You can also go on a river cruise. Costing 25 SGD (£14), the tour will take you through the Boat Quay, Clarke Quay and Marina Bay (You can hop on the tour at any of the three locations as well).
The tour will take you through the history of Singapore, some details about the buildings you’ll pass, and the meaning behind the sculptural artwork scattered along the bay.
It is quite a pleasant ride, but don’t forget to pack some sunscreen and a hat because it will be very hot, and you’ll be out in the sun the entire time.
If you’re looking for a true beach experience in Singapore, the place to go is Sentosa island. You can get public transport there or do what I did and ride the cable car!
Costing 35 SGD (£20) for a round trip (yes, I know, pricey) this enables you to ride over a small section of the Singapore Strait, giving you views of Sentosa Island.
The main beach is Siloso Beach, which is located on the far side of Sentosa island (it won’t take you too long to walk to, it’s a tiny island).
It is right by Fort Siloso, which is a restored WWII coastal fort.
Sentosa Island isn’t just known for its ‘beaches’. It is also home to Universal Studios Singapore. This is a great spot to take the kids, or just for an exciting day out.
The island is also home to waterparks, golf courses, an Aquarium, an indoor skydiving centre, and many resorts for those who love to just have all the activities they want on their doorstep.
Back on the main island of Singapore, I’ll next take you to Orchard Road. This bustling shopping district had a humble beginning in the 1830s, when it was home to fruit orchards, nutmeg plantations and pepper farms.
This led to the inspiration of the name of the current retail paradise.
For those that love shopping this is a great place to do so, however, I spent all my money on the tourist attractions so I just walked down the road and admired the sculptures scattered around it.
Singapore’s local population is mainly a mixture of Chinese, Malaysian and Indian. Singapore has four official languages, and their influences are seen throughout the city state.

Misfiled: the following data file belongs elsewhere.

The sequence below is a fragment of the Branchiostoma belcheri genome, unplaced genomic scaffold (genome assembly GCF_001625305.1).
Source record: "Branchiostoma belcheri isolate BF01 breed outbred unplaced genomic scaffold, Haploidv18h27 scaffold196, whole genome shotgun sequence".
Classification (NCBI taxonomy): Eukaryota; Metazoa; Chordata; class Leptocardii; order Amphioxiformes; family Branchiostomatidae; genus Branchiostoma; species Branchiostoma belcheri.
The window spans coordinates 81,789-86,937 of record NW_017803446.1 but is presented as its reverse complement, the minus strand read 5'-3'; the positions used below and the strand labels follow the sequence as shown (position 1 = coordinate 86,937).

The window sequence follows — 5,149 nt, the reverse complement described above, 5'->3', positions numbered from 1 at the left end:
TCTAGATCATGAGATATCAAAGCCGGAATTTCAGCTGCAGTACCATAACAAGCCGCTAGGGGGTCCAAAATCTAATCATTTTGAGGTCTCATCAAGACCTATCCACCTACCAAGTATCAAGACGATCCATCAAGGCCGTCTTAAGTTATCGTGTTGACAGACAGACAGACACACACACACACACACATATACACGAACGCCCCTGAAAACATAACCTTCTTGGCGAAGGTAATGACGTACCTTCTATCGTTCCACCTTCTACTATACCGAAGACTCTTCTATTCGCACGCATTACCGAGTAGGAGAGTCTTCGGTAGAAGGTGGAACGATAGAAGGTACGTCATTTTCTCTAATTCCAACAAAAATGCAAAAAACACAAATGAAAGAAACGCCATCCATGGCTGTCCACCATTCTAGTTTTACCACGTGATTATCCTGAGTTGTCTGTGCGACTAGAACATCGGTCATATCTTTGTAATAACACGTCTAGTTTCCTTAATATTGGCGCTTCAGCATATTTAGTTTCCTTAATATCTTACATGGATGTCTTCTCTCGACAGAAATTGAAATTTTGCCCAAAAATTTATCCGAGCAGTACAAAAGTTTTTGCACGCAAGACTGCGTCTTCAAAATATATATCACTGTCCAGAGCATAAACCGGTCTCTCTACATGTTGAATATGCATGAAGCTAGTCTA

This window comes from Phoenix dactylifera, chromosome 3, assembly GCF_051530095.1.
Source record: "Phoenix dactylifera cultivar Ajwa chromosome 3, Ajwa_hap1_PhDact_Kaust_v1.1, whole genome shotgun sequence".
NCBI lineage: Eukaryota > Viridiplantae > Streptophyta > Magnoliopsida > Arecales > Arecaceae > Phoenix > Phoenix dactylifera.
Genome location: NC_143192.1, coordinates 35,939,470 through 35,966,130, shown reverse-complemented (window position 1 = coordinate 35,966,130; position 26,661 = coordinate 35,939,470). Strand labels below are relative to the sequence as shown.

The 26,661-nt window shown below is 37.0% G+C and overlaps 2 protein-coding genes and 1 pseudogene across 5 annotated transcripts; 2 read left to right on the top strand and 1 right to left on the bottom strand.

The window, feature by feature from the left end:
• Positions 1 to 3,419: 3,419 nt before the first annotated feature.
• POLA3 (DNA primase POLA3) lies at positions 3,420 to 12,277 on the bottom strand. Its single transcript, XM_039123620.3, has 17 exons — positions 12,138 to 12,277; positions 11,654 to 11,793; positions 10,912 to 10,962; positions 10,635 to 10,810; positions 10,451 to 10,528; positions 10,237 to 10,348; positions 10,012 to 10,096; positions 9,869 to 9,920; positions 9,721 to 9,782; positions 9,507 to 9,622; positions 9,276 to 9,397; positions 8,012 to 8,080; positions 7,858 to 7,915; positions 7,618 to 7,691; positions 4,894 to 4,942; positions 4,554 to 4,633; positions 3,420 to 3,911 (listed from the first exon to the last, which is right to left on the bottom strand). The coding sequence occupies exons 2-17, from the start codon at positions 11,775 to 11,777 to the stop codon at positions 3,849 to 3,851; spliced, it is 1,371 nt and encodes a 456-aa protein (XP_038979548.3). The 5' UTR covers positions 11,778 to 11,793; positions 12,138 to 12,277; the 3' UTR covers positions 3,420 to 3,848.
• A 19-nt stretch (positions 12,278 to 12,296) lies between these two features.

There is a Chinatown that is a must-see, where you can go and try some traditional food, get lost in the narrow streets and most importantly, visit the Sri Mariamman Temple.
Built in 1827, this is the oldest Hindu temple in the city and is heavily ornamented in the Dravidian style.
It really is a beautiful sight and you could spend hours just trying to take in each of the ornaments.
Little India is at the opposite end of the city to Chinatown, and it is a vibrant colourful area. Walking through the markets and stores that sell silk for sarees and spices for locals (and of course tourists if they want to), with the loud bustling noise of locals negotiating prices, is an amazing experience.
A key sight to see (which I unfortunately wasn’t able to get a good snap of) is Tan Teng Niah, which was a colourful Chinese villa built in the early 1900s.
One last spot I visited was the Night Safari. This was the first nocturnal zoo and it costs a very steep 55 SGD (£31). During your visit you’ll take a mini train through the enclosures and see animals interacting with one another.
The zoo will also put on some fire dancing shows during the night, which are amazing to watch.
Now all this barely covered all the exciting things one can do on their holiday here.
The Botanical Gardens, though smaller than the Gardens by the Bay, give people a great opportunity to walk and enjoy the sculptures and plant life.
The Jurong Bird Park is a wildlife sanctuary for birds, containing over 400 species in different enclosures for their different environments they originally are from. This will cost you 25 SGD (£14).
The Chinese Gardens are another expansive garden for people to enjoy, this time containing temples and walkways in a more Chinese style of architecture.
Finally, the TreeTop Walk is a free-standing suspension bridge that gives you scenic views of nature above the treetops, which is also free!
To finish off, I’d like to briefly cover the public transport in Singapore. The buses and the Mass Rapid Transit (MRT) are both highly efficient, clean, comfortable and air conditioned. They also have Wi-Fi and everything is announced in all four official languages, with English being one. Taxis are also relatively cheap.
Singapore is a great city to spend a week and see slowly, or for a day or two as your transit from Asia/Oceania to Africa/Europe and vice versa.
There are so many choices of what to see and do, you can easily mix and match the perfect itinerary. Just remember that if you do plan to stay for a longer visit, costs will add up, but there are ways to do things on a budget if you plan ahead of time.